CH: Yeah, we go off to an island off the coast of Maine where there’s no cell phone and internet service, and we always take a book to read. Last summer it was “Paradise Lost.” We read other books, too, but we kind of centered around that one book. And we’re, you know, completely cut off by choice on that island; half of the island is national park, there’s only 50 houses, there’s a little grocery store, that’s it. So every day we’re outside with our kids, we pack a lunch. I mean, I grew up in the country, and even when I was overseas I would come back—at the time I had a house in Maine, and hike for five weeks. So I mean, the outdoors has always been—for many reasons; one, I could never meditate. I can’t sit still, so I need the physical movement. But also, just because when you’re out at 5,000 feet under a canopy of stars, you’re reminded of your place in the universe and the enormity of time, and it puts life in perspective. And it also—you have to grasp the beauty, but also the fury, and the destructive force of nature, having been caught on these peaks in lightning storms. You, it’s—and that’s something that I worry about, and have been, worked very hard to instill in my own children, by taking them into the outdoors; that they don’t lose that contact with the natural world. RS: So let me ask you, as a minister, about our place in the world. And here we’re at a convention, not so bad as the Republican convention, but this constant invocation of a notion of God to endorse, you know, sometimes reasonable positions, often godless positions; certainly not very sensitive to human life, when we talk about war and peace. And what is it about religion that you still hold on to?

CH: Well, I should preface that by saying that I have no love for institutional religion, which the theologian Paul Tillich correctly called “inherently demonic.” He said, “All institutions are inherently demonic, including the Church.” And that’s correct. By that he means that institutions seek to perpetuate themselves at the cost of morality, and the Church is no different; we’ve seen it recently with the Catholic Church and the pedophilia scandals. So I, like my father, have a very antagonistic relationship with the institution. But the religious impulse—and I should be clear that I don’t, there’s no evidence that Jesus ever existed as a historical figure, or God as a human concept; I don’t believe in heaven and hell, I don’t think good people are blessed. I mean, I was in Sarajevo when 2,000 children were murdered by snipers and shell fire; I hardly believe that God saved me because somehow my life was more precious than theirs. But I think that religion, like art, struggles with the transcendent forces in human life—these non-reality elements: beauty, truth, justice, a search for meaning, the struggle with our own mortality—and that we can’t be complete human beings unless all of that search and discovery into issues like beauty or truth, or a life of meaning, are examined constantly. The Buddhists have a saying, they say you can memorize as many sutras as you want; it will never make you wise. And I think that also, religion at its best—and one doesn’t have to come out of a religious tradition to have this sentiment; I mean, Albert Camus had it—grasps that happiness is not achieved through the acquisition of things, or the amassing of power or wealth. But happiness, or happiness that has any kind of sustainability, comes with the capacity to be vulnerable, the capacity to love, the capacity to sacrifice for the other. Yes, it’s bittersweet, because when you reach out to the oppressed—and I have, in the developing world, throughout my life—you are hurt because of the suffering they endure. And yet it does give you a life of purpose, a life of meaning. And those bonds of solidarity, I think, give you a happiness, if that’s the right word, that is very different from the kind of emotional highs, or adrenaline-fueled highs, that take the place of happiness in a consumer, capitalist society.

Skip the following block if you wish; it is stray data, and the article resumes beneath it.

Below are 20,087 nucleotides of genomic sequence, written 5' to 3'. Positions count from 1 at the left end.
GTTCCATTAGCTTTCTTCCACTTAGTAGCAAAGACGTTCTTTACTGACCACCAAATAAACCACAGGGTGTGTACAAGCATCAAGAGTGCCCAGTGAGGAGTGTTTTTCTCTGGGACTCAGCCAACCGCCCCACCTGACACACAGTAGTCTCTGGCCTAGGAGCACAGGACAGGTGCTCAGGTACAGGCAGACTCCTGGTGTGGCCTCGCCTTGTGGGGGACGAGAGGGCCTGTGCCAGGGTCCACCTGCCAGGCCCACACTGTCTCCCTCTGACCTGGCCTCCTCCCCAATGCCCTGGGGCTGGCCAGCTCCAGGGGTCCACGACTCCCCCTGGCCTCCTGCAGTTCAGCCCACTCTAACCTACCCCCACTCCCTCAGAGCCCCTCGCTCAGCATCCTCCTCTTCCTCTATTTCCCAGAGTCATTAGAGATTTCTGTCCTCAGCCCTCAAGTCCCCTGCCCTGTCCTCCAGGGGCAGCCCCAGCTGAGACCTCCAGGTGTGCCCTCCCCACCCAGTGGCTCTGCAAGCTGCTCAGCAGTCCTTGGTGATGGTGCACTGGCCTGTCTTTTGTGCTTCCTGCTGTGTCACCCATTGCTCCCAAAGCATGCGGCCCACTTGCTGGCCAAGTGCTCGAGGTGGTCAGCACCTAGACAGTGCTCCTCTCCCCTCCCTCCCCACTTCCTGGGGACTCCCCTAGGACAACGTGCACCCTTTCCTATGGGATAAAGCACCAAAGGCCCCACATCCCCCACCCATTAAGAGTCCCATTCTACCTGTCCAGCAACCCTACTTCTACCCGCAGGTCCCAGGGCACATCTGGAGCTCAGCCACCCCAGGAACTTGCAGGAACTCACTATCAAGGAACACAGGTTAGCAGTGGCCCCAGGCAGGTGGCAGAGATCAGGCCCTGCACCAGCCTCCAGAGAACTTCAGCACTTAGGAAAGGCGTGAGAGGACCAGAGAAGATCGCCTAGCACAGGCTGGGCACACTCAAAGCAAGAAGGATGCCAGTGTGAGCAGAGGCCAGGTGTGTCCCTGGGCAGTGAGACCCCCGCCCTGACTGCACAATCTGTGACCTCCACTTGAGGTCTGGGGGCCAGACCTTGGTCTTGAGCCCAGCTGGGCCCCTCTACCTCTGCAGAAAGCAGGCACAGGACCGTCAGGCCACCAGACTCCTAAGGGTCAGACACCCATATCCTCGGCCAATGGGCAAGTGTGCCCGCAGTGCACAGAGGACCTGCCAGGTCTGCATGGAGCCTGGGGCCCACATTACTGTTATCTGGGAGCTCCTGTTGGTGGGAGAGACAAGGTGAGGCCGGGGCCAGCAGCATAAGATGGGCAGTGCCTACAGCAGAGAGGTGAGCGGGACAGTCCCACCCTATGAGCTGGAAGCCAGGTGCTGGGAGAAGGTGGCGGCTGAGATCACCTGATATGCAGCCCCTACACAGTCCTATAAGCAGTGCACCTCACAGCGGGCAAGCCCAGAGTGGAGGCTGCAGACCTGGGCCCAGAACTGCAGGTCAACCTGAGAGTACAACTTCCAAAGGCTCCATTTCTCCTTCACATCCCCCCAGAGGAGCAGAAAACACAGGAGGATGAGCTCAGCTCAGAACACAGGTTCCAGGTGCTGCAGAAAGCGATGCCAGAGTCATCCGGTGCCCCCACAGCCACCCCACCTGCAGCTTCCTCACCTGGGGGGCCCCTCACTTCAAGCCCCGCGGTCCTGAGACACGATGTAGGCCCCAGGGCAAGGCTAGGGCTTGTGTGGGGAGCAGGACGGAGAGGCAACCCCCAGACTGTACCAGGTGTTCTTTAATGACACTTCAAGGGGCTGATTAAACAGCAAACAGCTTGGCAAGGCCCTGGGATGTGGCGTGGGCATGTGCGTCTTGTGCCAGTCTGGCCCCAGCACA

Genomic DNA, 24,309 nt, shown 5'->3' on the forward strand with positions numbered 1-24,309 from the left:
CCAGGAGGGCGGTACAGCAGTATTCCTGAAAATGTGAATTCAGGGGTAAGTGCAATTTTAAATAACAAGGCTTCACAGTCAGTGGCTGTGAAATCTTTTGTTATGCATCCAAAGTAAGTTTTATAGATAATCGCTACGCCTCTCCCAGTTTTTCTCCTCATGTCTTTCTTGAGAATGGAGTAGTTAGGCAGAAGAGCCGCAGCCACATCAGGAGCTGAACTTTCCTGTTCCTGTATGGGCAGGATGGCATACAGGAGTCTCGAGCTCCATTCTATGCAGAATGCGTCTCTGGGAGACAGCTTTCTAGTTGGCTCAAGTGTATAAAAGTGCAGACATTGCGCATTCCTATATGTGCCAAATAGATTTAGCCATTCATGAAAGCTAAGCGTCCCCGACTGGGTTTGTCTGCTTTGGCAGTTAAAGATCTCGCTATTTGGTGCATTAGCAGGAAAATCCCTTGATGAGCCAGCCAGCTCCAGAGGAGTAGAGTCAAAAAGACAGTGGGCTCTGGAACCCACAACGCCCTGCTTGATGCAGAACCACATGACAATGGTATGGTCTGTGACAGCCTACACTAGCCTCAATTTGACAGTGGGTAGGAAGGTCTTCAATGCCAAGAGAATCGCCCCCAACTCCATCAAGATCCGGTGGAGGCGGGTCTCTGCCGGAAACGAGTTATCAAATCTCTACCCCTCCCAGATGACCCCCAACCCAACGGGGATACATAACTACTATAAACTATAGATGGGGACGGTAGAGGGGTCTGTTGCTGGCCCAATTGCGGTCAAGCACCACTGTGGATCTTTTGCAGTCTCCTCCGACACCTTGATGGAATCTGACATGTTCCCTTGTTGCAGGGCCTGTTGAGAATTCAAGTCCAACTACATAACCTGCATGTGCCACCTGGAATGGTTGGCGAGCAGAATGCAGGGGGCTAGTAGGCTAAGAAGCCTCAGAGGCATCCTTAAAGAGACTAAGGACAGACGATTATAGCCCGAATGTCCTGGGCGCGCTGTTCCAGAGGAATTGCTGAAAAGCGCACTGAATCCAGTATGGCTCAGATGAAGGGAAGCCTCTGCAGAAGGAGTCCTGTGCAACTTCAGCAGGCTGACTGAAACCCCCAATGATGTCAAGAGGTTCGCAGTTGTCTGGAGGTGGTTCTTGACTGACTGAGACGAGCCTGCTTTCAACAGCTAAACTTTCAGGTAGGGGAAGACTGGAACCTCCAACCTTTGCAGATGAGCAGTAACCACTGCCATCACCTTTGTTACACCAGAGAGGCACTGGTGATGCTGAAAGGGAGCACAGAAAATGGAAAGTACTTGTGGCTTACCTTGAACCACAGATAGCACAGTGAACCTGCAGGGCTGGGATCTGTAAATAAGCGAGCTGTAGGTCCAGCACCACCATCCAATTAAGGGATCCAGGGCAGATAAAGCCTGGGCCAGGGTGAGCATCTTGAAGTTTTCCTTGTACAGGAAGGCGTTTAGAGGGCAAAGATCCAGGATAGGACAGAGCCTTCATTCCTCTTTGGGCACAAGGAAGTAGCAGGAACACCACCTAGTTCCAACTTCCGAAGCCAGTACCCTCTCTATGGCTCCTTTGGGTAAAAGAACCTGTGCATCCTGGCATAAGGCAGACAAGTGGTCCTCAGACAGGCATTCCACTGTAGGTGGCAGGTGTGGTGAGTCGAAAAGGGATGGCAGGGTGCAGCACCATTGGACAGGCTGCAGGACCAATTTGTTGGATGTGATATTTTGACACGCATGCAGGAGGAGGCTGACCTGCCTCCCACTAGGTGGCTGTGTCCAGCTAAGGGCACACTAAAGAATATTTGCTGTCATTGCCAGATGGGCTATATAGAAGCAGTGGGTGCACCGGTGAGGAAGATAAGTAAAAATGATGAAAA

RS: Let me ask you about your role as a minister, because I know you didn’t do it just as a convenience to gain entry to prison. You’re coming in as a minister, right?

CH: Well, I was—I was, I am, I’ve been teaching for many years in a prison. And I had health insurance through the Presbyterian Church, and then there was some discussion that it should be revoked because I wasn’t ordained. And so I took the five ordination exams, including Biblical Greek—they’re all three hours long—and passed them. And then I had the thorny problem of ordination, which I dreaded, in some suburban church with a bunch of white Presbyterians. So I did it in a friend of mine’s church in the inner city; I threw out the Presbyterian [hymnal], I hired a blues band; it’s all on YouTube, if you type in my name and “ordination.” Cornel West came and spoke; James Cone, the father of black liberation theology, preached. And we geared it towards the families of my students in prison, so it was all really built around the monstrosity of mass incarceration. I rewrote the Prayer of Confession to say, you know, where were you when they crucified Sitting Bull? We were not there. Where were you when they crucified Matthew Shepard on the cross? We were not there. Where were you when they crucified Malcolm and Martin? Where were you when they crucified three million Vietnamese? Where were you—you know, so that it had, for me, it was theologically real. And moving.

RS: You’re constantly bearing witness to “where were you.” And your most recent piece—as we are at the Democratic convention, I happened to read the other morning—was about your visit to Poland.

CH: Right.

RS: And you raised the question—not you, really, more people in Poland who are worried about the rise of neofascism and what has happened to the Polish movement—

CH: Solidarity.

RS: Solidarity, after communism was defeated. I found that an incredibly depressing and alarming article. And I don’t know if you meant it that way, but I would recommend that everyone read it, because you raise the most fundamental question about barbarism in the modern era. Which is that the major barbarism did not come from people of so-called primitive culture.

CH: Yeah.